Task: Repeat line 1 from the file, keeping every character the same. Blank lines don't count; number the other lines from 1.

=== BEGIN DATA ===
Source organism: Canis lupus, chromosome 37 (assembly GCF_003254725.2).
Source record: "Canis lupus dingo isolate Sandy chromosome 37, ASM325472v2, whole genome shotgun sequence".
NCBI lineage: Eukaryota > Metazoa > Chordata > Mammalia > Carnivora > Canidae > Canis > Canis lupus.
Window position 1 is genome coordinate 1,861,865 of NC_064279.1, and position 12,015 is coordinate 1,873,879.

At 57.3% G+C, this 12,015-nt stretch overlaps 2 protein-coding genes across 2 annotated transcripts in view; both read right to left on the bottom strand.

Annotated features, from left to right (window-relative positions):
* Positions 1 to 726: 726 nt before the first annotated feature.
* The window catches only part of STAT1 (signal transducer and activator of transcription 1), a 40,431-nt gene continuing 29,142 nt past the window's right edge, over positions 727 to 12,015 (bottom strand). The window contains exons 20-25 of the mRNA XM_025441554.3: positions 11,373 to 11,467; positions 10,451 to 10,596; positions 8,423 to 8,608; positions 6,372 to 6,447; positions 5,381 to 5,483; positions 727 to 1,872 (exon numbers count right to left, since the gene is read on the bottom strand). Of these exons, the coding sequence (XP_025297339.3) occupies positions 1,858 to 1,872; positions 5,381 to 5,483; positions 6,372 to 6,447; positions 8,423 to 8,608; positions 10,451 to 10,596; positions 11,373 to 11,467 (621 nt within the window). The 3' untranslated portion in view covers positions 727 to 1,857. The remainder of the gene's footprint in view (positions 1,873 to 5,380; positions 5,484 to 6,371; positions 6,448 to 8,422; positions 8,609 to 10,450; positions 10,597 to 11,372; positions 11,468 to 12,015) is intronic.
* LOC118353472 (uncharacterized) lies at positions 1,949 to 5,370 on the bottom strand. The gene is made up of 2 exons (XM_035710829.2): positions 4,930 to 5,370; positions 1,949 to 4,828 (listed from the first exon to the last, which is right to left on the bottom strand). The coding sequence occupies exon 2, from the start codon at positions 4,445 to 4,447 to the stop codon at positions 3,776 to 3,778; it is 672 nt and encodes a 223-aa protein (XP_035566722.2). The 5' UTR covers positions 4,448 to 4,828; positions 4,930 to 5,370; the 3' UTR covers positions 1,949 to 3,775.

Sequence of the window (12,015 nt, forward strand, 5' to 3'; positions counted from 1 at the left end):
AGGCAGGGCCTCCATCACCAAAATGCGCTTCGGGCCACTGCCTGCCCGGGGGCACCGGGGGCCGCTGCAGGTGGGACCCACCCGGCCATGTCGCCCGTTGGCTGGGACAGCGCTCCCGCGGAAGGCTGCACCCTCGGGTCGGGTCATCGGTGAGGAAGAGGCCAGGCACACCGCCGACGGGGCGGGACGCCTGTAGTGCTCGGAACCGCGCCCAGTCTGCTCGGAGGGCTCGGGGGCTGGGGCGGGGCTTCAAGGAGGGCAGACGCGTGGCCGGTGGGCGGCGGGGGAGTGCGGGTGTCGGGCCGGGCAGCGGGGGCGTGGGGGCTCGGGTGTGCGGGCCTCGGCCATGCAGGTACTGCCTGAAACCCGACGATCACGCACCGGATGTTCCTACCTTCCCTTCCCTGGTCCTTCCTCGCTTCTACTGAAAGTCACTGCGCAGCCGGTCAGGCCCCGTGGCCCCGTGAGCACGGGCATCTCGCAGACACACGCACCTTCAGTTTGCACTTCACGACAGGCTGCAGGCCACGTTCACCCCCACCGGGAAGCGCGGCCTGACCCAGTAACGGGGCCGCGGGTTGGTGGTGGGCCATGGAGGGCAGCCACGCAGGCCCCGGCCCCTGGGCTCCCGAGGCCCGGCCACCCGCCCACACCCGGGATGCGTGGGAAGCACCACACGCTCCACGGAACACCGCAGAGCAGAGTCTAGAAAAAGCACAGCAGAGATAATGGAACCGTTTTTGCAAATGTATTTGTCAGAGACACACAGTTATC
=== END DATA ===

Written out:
Source organism: Canis lupus, chromosome 37 (assembly GCF_003254725.2).